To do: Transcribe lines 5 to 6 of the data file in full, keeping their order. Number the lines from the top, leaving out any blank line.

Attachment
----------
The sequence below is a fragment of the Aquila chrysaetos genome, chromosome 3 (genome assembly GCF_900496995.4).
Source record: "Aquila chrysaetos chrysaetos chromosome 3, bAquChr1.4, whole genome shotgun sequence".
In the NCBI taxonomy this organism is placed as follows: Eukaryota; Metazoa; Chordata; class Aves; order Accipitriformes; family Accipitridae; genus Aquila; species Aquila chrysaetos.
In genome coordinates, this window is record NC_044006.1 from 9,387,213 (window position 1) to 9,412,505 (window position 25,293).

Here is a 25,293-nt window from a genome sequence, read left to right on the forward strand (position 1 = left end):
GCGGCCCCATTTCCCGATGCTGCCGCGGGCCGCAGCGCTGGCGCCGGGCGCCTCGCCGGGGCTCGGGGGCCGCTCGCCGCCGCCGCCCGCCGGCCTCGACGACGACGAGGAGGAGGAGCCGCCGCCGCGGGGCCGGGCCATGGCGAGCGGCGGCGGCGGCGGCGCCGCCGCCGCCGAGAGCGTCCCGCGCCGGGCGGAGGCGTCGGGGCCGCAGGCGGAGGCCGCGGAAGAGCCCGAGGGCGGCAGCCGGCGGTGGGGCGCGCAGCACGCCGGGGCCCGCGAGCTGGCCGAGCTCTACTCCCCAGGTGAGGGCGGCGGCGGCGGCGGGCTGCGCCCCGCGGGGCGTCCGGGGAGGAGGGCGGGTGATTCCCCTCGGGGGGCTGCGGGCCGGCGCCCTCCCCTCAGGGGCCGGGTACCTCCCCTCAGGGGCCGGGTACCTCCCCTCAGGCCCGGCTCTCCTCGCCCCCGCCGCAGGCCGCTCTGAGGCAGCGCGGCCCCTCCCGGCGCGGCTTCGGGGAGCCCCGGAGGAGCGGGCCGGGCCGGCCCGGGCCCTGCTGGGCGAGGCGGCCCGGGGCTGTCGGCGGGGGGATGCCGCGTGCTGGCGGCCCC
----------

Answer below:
Here is a 25,293-nt window from a genome sequence, read left to right on the forward strand (position 1 = left end):
GCGGCCCCATTTCCCGATGCTGCCGCGGGCCGCAGCGCTGGCGCCGGGCGCCTCGCCGGGGCTCGGGGGCCGCTCGCCGCCGCCGCCCGCCGGCCTCGACGACGACGAGGAGGAGGAGCCGCCGCCGCGGGGCCGGGCCATGGCGAGCGGCGGCGGCGGCGGCGCCGCCGCCGCCGAGAGCGTCCCGCGCCGGGCGGAGGCGTCGGGGCCGCAGGCGGAGGCCGCGGAAGAGCCCGAGGGCGGCAGCCGGCGGTGGGGCGCGCAGCACGCCGGGGCCCGCGAGCTGGCCGAGCTCTACTCCCCAGGTGAGGGCGGCGGCGGCGGCGGGCTGCGCCCCGCGGGGCGTCCGGGGAGGAGGGCGGGTGATTCCCCTCGGGGGGCTGCGGGCCGGCGCCCTCCCCTCAGGGGCCGGGTACCTCCCCTCAGGGGCCGGGTACCTCCCCTCAGGCCCGGCTCTCCTCGCCCCCGCCGCAGGCCGCTCTGAGGCAGCGCGGCCCCTCCCGGCGCGGCTTCGGGGAGCCCCGGAGGAGCGGGCCGGGCCGGCCCGGGCCCTGCTGGGCGAGGCGGCCCGGGGCTGTCGGCGGGGGGATGCCGCGTGCTGGCGGCCCC